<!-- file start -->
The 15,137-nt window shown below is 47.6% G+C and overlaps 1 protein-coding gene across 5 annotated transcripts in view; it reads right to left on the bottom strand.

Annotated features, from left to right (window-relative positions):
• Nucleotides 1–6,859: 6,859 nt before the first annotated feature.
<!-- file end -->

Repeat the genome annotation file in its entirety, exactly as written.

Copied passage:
The 15,137-nt window shown below is 47.6% G+C and overlaps 1 protein-coding gene across 5 annotated transcripts in view; it reads right to left on the bottom strand.

Annotated features, from left to right (window-relative positions):
• Nucleotides 1–6,859: 6,859 nt before the first annotated feature.